In my last post, I talked about our journey back to Nepal and how we got to celebrate the anniversary of the foundation with the Rukmini Scholars. If you have not read that already, please give it a look. After we celebrated the event, handed out the new library to the students, we set out for the Nepali holidays.
Informal meeting with the Rukmini scholars
Prior to the start of the Dashain festival, we called all 10 girls to get together to meet again. It was a voluntary and informal gathering without any agenda. The main purpose was to get to know the students a little better. A School for Community (ASC) was the most convenient place for all of us to gather. The meeting was also attended by some other local scholars, supporters of the foundation, Didis (meaning older sisters – mentors), Foundation Program Officer, and some teachers.
The Didis and the students (Bahinis – younger sisters) arranged the chairs in a circle where we all sat and began our introductions. Two of the attendees were former students of Shikharapur, both working as Mechanical Engineers. One of them is currently working for the Government in Nepal and the other employed with the Nepali Army and working for UN Peace Mission in South Sudan, and was visiting home for the Holidays. It must have been a rare occasion for the students coming to school without school uniforms. They all looked very relaxed and cheerful. As far as I know, these kinds of meetings are very rare or unheard of in most of the schools in Nepal. Also, being in an open discussion with elders is not a custom among most of the Nepali students, especially girls from the villages.
One of the teachers, and member of the Selection Committee, volunteered to begin the introduction. In the first round all of the students took a turn to introduce themselves by telling their name, where they live, and what class they are currently attending. We also introduced ourselves by stating who we were, where we used to live, where we live now, and what we are doing. The main purpose was to learn as much we could from these students, so we asked them to tell us all about themselves, their families and their school. I was pleasantly surprised at how all of them were able to speak up. They all seemed to focus on two topics – one was the new e-books which they were sharing and exploring at that time, and the other being the big holidays and how they were going to spend that time.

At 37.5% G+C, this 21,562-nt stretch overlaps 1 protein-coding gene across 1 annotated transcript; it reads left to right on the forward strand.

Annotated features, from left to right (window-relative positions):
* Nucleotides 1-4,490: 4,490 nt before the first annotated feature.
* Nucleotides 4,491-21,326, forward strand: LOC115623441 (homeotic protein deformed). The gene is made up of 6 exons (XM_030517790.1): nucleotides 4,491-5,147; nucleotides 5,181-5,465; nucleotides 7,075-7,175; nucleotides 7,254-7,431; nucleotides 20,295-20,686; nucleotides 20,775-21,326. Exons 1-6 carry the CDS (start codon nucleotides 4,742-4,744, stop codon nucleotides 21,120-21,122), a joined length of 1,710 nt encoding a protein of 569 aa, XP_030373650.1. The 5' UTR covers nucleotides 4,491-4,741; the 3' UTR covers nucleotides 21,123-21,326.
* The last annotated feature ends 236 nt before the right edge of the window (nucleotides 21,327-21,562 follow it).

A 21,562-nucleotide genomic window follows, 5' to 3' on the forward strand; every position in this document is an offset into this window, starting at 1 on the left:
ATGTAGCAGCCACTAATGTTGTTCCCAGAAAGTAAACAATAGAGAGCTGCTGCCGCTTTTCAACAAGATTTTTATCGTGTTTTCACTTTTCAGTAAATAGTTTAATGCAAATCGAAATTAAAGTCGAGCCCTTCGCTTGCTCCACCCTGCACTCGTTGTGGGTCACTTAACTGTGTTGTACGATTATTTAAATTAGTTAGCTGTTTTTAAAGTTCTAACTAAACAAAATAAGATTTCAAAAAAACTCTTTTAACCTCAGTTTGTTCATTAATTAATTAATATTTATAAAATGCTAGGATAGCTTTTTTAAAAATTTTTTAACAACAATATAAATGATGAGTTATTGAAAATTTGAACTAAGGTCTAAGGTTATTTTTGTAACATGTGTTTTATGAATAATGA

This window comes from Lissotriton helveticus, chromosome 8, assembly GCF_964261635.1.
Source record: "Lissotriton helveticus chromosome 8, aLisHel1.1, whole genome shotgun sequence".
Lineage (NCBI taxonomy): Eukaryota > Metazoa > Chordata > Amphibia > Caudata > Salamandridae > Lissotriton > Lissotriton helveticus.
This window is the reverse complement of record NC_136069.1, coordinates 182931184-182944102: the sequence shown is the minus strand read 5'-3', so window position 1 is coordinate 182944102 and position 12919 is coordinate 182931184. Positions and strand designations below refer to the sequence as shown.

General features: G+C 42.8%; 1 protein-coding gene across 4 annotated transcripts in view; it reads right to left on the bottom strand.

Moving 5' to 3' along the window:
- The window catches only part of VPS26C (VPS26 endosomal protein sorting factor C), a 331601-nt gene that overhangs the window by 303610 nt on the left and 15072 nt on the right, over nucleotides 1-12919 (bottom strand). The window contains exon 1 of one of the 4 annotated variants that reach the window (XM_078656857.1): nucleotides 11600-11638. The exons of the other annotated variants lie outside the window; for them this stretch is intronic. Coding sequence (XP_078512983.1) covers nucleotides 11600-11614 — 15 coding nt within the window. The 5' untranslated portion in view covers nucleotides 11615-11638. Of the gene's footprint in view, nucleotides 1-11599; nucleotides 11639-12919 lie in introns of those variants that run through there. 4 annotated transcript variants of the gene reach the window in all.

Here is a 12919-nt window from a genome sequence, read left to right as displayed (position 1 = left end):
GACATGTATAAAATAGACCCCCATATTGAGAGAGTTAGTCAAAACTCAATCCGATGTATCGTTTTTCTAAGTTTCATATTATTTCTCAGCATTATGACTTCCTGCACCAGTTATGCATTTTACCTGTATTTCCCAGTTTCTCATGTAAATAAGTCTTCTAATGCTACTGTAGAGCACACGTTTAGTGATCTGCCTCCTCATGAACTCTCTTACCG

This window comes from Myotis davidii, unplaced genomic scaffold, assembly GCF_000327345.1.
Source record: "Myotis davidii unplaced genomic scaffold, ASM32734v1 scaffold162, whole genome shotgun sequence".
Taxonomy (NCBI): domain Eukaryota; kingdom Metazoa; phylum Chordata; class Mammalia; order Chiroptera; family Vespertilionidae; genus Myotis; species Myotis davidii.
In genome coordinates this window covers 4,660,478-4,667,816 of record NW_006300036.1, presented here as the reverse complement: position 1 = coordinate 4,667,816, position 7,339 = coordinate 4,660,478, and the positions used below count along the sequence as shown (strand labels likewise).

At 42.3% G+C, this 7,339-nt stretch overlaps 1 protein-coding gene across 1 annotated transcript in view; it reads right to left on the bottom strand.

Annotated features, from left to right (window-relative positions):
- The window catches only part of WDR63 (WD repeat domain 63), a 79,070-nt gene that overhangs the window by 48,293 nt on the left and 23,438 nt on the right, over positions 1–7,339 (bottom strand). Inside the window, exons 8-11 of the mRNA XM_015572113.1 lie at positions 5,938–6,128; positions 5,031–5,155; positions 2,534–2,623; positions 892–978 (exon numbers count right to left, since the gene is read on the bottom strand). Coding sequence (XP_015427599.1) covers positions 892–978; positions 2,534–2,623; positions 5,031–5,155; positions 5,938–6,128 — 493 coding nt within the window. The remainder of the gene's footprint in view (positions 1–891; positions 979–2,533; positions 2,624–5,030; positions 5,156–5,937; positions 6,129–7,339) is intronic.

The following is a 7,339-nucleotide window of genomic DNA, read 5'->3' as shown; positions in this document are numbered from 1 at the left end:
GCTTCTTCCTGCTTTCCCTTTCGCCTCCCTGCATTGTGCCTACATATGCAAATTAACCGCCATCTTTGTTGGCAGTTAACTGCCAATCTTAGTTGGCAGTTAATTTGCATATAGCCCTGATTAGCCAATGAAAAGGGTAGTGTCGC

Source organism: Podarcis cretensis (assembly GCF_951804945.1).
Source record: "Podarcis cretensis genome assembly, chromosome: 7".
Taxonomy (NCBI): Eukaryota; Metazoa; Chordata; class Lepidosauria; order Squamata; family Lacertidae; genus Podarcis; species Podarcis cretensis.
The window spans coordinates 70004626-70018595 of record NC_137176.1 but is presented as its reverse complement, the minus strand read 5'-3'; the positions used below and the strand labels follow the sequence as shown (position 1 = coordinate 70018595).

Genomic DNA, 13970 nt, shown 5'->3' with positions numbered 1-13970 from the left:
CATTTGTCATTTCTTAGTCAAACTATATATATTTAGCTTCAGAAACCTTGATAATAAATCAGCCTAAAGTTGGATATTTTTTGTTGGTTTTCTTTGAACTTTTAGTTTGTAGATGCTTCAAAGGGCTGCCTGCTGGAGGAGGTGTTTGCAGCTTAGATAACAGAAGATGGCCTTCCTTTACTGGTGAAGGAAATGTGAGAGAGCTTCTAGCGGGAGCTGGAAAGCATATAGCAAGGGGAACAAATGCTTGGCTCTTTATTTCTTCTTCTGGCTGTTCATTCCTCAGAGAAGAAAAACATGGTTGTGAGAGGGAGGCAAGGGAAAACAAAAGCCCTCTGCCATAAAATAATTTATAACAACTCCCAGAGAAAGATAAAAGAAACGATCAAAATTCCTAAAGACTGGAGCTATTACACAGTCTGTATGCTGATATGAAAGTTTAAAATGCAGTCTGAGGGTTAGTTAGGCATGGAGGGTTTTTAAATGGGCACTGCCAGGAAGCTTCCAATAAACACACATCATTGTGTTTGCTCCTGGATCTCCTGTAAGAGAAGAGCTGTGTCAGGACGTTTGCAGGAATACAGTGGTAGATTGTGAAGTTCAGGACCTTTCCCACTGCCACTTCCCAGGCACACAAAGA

We tried to make the mood of the meeting to be very relaxing, and we encouraged them to ask anything they would like to about us. Some of them asked questions about how I got my education back in the “old” days and how I ended up in America. Although I had written a detailed blog post about my road to education, they were not aware of it because they did not have access to the posts due to lack of computers, lack of access to internet, and their limited ability to comprehend English, and most importantly, due to a lack of time to look into other areas besides their homework. It reminded me that even though things are changing in Nepal, there is still a big gap between the people who have and those who do not.
Finally, we exchanged Holidays wishes to each other and went on our way. Some of the girls were planning to shop at the nearby Pharping Bazaar (market) for the holidays, while others were returning home to attend to their daily chores. My husband and I returned to our home feeling very happy with the meeting because we felt like we got to know each of them a little bit better.
Dasain was just around the corner and everybody was busy preparing for the holidays. It is the time of harvest in Nepal so there is so much work to be done in harvesting crops, clearing the fields, and cleaning and decorating the house for the holidays. Everyone seems to be busy during this time, doing something or other inside the house or in the farm. Although we do not have rice paddies anymore, we have a corn field around our house, which we helped to harvest and clear. My husband was busy fixing up our house doing carpentry and other odd jobs that he seems to enjoy so much. It made me think of how we used to mow our yard, rake the leaves, and clean the house in Pittsburgh. It is not quite the same as harvesting corn or taking care of the cows, but doing this kind of work has never left my mind even after being in the US for more than 2 decades.
We celebrated Dashain for 10 days by visiting the famous local temple of Dakshinkali and other nearby temples, playing cards with friends and family, and enjoying good meals. On the 10th day of the festival, we received “Tika” (blessings) from our father and his uncle, who are 2 eldest members in our family. All of our relatives, from around the village and from around Kathmandu, visited our house to receive Tika from our father. Having many family members together at the same time was great fun for my husband and I.
As soon as Dashain was over, all of Nepal started preparing for another big holiday – Tihar, also known as the festival of lights. This holiday is much more relaxing than Dashain, since most of the crops are already harvested and the major cleaning of the house as well as the shopping for the holidays is already completed. The perfect warm weather during this time adds to the enjoyment. As we celebrated the holidays, I thought about the girls and how they were spending this time. We hoped that they were able to enjoy this time because for most Nepali people, celebrating in this manner is limited only to the holidays.
Thank you for reading another part of my blog post regarding my trip back to Nepal. In my next post, I will talk about my experience being in class with some of the students and my thoughts on how things are going based on my firsthand experience. Thank you very much for reading and following along. Until next time …